These days computers and screen readers are indispensable tools for the QOL of people who are blind. Therefore the number of blind people who can use them is expected to grow and their computer environment to be improved than ever. For the former purpose, information, such as what kind of tasks can be done with computers and screen readers and which hardware and software are needed to do them, is required for people who have never used computers. For the latter purpose, information, such as what kind of problems blind users have while learning and using computers, should be sent to developers, researchers, and teachers. Our Windows screen reader user survey was conducted to fulfill these purposes.
We asked user profiles, which hardware and software were used, and what kind of problems respondents had while learning and using Windows and its screen readers. Effective respondents were 81 visually impaired persons who were using Windows screen readers.
Nearly half of them were using more than one screen readers. As for hardware, half of them were using scanners and one sixth of them Braille printers and Braille displays at their workplaces. As for software, more than half of respondents were using word processors or editors, e-mail software, voiced Internet browsers, spreadsheets, CD-ROM dictionary viewers, and OCR software. Interestingly, three fourth of respondents were still using MS-DOS for many purposes.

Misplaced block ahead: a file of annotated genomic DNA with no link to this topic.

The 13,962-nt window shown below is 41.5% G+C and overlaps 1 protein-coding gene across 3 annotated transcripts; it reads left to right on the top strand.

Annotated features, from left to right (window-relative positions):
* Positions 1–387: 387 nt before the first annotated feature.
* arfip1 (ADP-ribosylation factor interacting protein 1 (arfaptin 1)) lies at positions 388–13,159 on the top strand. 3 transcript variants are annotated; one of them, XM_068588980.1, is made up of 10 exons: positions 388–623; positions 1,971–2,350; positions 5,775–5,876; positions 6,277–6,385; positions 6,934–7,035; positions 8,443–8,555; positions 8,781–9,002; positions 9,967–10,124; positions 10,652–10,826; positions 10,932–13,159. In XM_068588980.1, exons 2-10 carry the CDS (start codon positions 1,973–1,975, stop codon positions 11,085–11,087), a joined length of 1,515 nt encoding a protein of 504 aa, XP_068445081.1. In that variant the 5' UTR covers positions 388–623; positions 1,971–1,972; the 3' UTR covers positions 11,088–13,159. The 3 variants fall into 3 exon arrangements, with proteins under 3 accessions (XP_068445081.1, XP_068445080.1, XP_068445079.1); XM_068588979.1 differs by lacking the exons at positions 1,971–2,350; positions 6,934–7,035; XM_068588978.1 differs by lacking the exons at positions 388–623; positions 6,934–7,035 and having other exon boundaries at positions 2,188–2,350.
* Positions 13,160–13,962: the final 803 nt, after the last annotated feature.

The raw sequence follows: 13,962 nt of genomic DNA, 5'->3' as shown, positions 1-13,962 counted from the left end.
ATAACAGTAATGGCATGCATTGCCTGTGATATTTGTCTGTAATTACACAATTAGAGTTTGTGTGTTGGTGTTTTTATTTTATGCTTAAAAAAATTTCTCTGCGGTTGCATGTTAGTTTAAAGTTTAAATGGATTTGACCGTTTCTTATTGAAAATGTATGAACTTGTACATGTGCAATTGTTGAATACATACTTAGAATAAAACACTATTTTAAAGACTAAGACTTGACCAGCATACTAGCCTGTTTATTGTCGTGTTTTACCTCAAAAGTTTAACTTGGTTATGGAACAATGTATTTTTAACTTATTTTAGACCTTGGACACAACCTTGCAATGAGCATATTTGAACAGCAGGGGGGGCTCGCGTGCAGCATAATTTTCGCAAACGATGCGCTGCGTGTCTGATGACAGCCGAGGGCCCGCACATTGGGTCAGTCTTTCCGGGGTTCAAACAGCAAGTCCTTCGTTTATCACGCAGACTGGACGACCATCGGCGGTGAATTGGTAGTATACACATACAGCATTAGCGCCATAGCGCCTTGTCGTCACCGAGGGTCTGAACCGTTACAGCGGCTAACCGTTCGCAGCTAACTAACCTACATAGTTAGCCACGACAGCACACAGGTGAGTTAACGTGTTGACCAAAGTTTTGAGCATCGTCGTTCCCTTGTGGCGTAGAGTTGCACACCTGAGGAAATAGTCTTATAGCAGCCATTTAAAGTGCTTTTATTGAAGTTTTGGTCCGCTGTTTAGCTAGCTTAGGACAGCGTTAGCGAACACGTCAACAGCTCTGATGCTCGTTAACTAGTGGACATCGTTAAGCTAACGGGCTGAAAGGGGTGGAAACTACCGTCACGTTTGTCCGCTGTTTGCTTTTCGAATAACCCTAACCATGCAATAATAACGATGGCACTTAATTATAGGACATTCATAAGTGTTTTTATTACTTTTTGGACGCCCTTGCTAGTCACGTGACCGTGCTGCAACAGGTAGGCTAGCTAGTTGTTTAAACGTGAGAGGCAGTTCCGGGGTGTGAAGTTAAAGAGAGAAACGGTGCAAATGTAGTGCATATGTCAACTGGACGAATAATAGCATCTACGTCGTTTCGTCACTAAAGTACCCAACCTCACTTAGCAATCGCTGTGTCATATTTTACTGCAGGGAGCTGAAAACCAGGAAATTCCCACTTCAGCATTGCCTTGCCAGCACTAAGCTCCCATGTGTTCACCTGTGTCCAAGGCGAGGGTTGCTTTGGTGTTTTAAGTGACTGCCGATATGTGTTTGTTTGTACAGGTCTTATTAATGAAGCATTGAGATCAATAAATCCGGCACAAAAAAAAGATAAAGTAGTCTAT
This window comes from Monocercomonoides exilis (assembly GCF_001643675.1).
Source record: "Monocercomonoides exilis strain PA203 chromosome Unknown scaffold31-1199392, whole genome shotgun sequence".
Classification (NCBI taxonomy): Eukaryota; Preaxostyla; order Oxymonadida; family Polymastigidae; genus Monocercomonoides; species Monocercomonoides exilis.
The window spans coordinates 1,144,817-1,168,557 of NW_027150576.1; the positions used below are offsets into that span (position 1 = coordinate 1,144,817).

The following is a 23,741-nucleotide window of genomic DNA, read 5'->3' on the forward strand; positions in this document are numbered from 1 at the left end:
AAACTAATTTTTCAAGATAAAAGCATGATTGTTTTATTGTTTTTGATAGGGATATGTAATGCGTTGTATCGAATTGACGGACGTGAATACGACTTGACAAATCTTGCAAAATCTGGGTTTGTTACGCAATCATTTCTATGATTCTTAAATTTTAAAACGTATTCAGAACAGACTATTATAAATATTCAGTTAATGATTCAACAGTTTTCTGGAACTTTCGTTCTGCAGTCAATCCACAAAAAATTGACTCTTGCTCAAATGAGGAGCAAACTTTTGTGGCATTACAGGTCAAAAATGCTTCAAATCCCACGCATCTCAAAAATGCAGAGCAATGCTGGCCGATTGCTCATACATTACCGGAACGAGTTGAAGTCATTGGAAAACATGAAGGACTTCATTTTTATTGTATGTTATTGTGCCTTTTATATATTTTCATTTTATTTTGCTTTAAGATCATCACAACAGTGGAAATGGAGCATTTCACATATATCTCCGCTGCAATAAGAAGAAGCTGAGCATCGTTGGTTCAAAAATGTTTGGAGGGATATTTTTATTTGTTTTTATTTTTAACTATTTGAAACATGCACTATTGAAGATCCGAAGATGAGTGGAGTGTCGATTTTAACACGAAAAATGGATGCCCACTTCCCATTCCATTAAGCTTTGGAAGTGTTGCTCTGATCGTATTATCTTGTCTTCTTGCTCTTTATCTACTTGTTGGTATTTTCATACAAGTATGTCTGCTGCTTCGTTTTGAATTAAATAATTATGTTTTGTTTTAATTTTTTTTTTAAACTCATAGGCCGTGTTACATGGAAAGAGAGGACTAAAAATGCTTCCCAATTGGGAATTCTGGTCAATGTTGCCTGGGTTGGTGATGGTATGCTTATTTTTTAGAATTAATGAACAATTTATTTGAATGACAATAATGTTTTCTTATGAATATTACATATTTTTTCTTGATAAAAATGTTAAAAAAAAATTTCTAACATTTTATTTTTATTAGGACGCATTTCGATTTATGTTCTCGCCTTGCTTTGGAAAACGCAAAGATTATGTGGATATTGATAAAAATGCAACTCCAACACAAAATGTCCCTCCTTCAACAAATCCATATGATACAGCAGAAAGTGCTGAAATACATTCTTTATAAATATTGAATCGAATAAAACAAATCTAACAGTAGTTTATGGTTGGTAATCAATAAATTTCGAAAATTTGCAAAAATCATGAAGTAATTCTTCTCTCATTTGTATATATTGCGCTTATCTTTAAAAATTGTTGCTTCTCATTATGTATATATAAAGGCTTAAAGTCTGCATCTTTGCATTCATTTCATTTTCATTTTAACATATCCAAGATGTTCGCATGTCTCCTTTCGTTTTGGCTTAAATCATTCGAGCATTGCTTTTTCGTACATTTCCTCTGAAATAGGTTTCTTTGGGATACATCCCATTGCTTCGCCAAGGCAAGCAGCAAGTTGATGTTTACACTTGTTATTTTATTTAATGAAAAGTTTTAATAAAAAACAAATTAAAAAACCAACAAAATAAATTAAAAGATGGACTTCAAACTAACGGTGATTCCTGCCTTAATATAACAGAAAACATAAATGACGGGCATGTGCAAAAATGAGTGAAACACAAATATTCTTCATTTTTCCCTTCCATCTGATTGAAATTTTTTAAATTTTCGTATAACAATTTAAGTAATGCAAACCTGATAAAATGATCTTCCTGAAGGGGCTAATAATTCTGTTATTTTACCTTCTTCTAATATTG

There were many problems visually impaired people faced when they learned Windows. The commnest problem was that Windows was hard to comprehend. Secondly, speech output was terminated during the use. Thirdly, appropriate manuals, such as Braille documents, cassette tapes, and text files, were not available.
You can obtain free copies of "Windows PC User Survey" which contains the complete results of the survey. For these copies, please contact National Institute of Vocational Rehabilitation Tel: +81-43-297-9067
Last updated: January 23, 2006
Copyright (C) 2003-2006 Tetsuya WATANABE